The sheer accessibility of Western culture
What seemed to threaten the fundamentalists most, reading between the lines of their rhetoric and behavior, was the sheer accessibility of western culture: the fact that everything a person could want, from consumer goods to emotional highs to sex to spirituality, was public and available to anyone. Nothing was hidden, nothing required serious effort to attain. In the West, anything that must be hidden is suspect; availability and honesty are interlinked. This clashes irreconcilably with Islam as it is practiced in the Middle East, where the things that are most precious, most perfect, and most holy are always hidden: the Kaaba, the faces of prophets and angels, a woman's body, Heaven. The fundamentalists, in their own way, were mourning the loss of legitimately beautiful ideas. They knew they could not make the ritualized, morally appraising culture of traditional Arab Islam - in which one must be worthy of truth, love and God to attain them - more attractive than the lifestyle endorsed in the West. So they demonized attraction itself.That seasonally relevant quote comes from The Butterfly Mosque by G. Willow Wilson. This newly published book chronicles a young American woman's conversion to Islam and marriage to an Egyptian. Recent years have seen a rash of conversion memoirs, with most aimed at commercial rather than spiritual reward. But The Butterfly Mosque, despite an unhelpful title and even more unhelpful cover art, genuinely adds something to the debate.
Soundtrack for this post is Moneim Adwan's Once Upon a Time in Palestine. Despite the ubiquitous keffiyeh he is wearing in my header photo Moneim Adwan is far from being a fundamentalist and his previous albums include one of Sephardic Jewish songs with Francoise Attlan. Moneim Adwan lives in Rafah (do follow that link) in the southern Gaza Strip. But Once Upon a Time in Palestine features musicians from the West Bank Palestinian Authority, Gaza Strip and Egypt who could not work together in the Palestinian territories, so the album was recorded in Paris.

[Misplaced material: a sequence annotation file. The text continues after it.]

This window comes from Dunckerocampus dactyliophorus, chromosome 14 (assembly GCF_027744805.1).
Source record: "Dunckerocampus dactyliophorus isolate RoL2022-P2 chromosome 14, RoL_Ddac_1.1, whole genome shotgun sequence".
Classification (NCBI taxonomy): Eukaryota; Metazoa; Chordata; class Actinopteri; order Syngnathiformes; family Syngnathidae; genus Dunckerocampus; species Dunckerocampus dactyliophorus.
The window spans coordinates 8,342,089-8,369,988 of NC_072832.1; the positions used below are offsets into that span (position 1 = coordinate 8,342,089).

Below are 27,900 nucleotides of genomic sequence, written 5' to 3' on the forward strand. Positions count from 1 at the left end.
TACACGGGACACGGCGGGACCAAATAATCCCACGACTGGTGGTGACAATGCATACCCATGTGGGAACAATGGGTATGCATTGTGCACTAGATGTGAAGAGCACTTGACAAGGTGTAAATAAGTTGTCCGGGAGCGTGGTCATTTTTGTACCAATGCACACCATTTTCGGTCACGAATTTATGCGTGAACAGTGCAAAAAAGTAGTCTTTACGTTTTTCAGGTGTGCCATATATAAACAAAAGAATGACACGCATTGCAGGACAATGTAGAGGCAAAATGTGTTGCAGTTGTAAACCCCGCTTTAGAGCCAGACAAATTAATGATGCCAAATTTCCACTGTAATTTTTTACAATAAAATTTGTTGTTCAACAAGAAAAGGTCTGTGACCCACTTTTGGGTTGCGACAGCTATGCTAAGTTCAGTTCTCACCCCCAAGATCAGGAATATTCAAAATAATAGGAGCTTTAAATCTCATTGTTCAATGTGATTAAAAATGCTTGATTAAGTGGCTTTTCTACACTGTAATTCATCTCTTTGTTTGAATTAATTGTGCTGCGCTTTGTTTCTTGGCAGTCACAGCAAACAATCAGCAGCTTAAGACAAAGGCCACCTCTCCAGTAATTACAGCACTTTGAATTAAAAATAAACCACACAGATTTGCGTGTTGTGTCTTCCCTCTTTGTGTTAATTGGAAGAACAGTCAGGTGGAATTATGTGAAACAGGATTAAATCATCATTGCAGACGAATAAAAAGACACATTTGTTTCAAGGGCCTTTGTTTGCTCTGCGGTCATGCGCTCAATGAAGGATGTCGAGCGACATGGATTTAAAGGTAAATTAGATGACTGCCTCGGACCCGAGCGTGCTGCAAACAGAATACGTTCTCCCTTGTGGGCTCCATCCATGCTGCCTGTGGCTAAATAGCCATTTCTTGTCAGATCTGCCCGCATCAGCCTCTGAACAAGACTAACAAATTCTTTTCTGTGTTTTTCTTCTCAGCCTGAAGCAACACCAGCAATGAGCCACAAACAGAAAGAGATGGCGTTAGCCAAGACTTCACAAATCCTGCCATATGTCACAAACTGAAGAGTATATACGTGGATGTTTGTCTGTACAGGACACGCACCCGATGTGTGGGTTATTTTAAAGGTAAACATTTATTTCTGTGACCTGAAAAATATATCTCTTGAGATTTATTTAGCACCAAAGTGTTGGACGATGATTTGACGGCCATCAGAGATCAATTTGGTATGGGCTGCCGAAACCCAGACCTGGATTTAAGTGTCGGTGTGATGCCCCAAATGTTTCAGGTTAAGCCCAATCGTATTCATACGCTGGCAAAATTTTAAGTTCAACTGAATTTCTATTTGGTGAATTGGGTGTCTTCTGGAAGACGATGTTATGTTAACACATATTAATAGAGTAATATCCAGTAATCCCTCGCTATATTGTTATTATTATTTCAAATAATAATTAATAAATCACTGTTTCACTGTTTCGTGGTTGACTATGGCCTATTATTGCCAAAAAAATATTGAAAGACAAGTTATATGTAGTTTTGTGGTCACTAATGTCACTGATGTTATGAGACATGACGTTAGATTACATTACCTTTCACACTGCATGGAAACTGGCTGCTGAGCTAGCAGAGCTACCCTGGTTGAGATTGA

Moneim Adwan's settings are of contemporary and traditional poetry from Palestine. The CD comes from Accords Croisés and the Silvio Soave production credit guarantees sonic excellence. Every release from independent French label Accords Croisés illuminates and inspires: the quality is so consistent it is worth placing a standing order for their new releases. Let us be thankful that what G. Willow Wilson describes as 'legitimately beautiful ideas' can still cross political boundaries even if the musicians that express them cannot.
* More independent thinking from Accords Croisés here and here.
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